The face that as many as 1,652 languages and dialects ore spoken in India is a proof of the country's amazing diversity. Broadly, these languages belong to the Indo-Aryan and Dravidian families of languages, though some Indo-European languages are also spoken and understood by some of the people in India.
The Indo-Aryan languages, including Hindi, Bihori, Rajasthani, Gujarati, Marathi, Bengali, Oriya, Assamese, Sanskrit, Kashmiri, Sindhi and Punjabi cover about three-fourths of India's population. Among these, Hindi alone, is spoken by about 38 per cent of the Indians and understood by most of the inhabitants of northern India as almost all the languages of the north contain elements of basic Hindustani.
The languages of the southern India, viz., Telugu, Tamil, Kannada and Malayalam, belong to the Dravidian family and bear little resemblance to Hindi except for some expressions of Sanskrit, the sacred language of the Hindu scriptures.
Of the Indo-European languages, English is the most widely used one and is common medium of instruction and learning in the institutions imparting higher education. Besides English, which emerged as the language of the elite under the British rule and continues to hold its sway in the large metropolitan cities, French and Portuguese languages are also used by some people in the erstwhile colonial territories of Pondicherry and Goa.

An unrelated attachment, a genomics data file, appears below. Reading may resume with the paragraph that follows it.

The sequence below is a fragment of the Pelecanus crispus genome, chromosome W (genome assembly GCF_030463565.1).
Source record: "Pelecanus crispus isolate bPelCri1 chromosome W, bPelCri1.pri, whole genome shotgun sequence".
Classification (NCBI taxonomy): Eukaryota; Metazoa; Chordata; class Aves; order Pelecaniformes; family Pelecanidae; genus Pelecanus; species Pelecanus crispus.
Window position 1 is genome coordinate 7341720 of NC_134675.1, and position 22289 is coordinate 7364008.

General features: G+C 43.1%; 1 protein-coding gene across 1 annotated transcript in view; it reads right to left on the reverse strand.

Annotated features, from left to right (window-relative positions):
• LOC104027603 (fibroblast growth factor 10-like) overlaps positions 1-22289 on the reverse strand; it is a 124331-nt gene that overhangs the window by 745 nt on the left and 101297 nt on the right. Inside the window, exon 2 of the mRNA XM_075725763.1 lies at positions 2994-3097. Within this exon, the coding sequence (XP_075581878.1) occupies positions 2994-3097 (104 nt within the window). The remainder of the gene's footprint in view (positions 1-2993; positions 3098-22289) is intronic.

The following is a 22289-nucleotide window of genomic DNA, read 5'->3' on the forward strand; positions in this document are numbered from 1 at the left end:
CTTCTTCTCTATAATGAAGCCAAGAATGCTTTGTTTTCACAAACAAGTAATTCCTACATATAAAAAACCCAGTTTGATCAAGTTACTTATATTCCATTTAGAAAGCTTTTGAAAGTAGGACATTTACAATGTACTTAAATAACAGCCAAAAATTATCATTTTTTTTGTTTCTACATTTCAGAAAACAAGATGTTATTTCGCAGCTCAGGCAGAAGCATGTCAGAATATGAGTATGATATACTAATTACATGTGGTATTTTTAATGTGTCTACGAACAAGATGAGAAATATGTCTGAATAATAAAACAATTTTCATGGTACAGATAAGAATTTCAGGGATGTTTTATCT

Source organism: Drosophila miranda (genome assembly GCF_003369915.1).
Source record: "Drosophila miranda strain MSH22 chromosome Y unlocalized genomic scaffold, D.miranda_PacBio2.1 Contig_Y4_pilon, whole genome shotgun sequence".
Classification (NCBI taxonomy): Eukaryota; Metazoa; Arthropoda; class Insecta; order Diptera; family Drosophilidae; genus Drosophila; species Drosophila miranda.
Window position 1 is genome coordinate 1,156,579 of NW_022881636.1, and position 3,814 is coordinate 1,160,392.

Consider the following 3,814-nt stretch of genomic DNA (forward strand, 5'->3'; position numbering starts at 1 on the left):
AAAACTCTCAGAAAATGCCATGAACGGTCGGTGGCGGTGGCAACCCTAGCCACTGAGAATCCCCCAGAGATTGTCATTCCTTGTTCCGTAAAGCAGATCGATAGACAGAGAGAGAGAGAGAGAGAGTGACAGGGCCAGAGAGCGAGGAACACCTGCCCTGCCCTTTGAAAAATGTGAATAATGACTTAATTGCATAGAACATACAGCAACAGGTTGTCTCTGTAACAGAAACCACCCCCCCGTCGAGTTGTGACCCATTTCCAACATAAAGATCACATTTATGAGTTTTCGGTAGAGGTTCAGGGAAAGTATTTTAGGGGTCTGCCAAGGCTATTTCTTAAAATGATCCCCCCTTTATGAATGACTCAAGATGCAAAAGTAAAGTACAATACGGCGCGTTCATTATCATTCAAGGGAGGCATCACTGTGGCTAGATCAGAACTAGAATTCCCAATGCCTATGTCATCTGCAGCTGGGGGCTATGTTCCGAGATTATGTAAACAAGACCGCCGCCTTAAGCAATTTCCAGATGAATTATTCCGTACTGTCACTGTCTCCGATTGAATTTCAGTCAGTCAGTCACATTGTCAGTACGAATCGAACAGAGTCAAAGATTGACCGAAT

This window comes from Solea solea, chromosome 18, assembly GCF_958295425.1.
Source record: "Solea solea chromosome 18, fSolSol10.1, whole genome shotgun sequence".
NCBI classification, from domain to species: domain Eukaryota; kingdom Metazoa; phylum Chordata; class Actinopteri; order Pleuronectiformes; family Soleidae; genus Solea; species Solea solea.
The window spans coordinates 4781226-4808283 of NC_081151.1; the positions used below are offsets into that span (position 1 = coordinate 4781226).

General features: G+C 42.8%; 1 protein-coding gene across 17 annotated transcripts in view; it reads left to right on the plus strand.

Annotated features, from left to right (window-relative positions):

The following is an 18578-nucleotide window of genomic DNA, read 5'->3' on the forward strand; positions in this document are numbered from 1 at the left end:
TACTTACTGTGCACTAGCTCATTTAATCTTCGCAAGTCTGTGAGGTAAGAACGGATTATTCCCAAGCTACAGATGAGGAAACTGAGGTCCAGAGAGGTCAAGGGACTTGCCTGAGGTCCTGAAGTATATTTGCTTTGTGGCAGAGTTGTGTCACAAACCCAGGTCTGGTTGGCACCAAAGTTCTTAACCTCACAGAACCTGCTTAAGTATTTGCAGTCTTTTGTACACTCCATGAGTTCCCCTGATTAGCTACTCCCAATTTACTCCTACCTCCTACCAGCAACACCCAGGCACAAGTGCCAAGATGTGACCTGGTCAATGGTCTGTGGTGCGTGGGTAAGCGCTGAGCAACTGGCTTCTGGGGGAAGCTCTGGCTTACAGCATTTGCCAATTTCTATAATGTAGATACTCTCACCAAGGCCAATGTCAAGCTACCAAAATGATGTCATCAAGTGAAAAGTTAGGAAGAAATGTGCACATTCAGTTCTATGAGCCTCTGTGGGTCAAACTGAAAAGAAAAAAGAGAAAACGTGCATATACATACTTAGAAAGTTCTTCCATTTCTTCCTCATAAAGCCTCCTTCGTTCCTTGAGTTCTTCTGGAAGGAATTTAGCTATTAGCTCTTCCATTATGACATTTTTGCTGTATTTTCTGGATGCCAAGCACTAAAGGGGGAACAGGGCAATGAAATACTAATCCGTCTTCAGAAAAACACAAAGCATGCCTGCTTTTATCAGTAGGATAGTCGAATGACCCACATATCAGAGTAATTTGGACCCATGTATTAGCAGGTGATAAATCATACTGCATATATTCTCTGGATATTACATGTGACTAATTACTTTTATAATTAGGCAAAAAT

The Constitution of India recognises 18 major languages, which are specified in the Eighth Schedule to the Constitution. These are: Assamese, Bengali, Gujarati, Hindi, Kannada, Kashmiri, Konkani, Malayalam, Marathi, Manipuri, Nepali, Oriya, Punjabi, Sanskrit, Sindhi, Tamil, Telugu and Urdu. Hindi is the official language of India and English is an associate language.
The inter-State frontiers of the Union of India were delineated on the linguistic basis with a view to bringing people who speak the same language and the related dialects under one administration.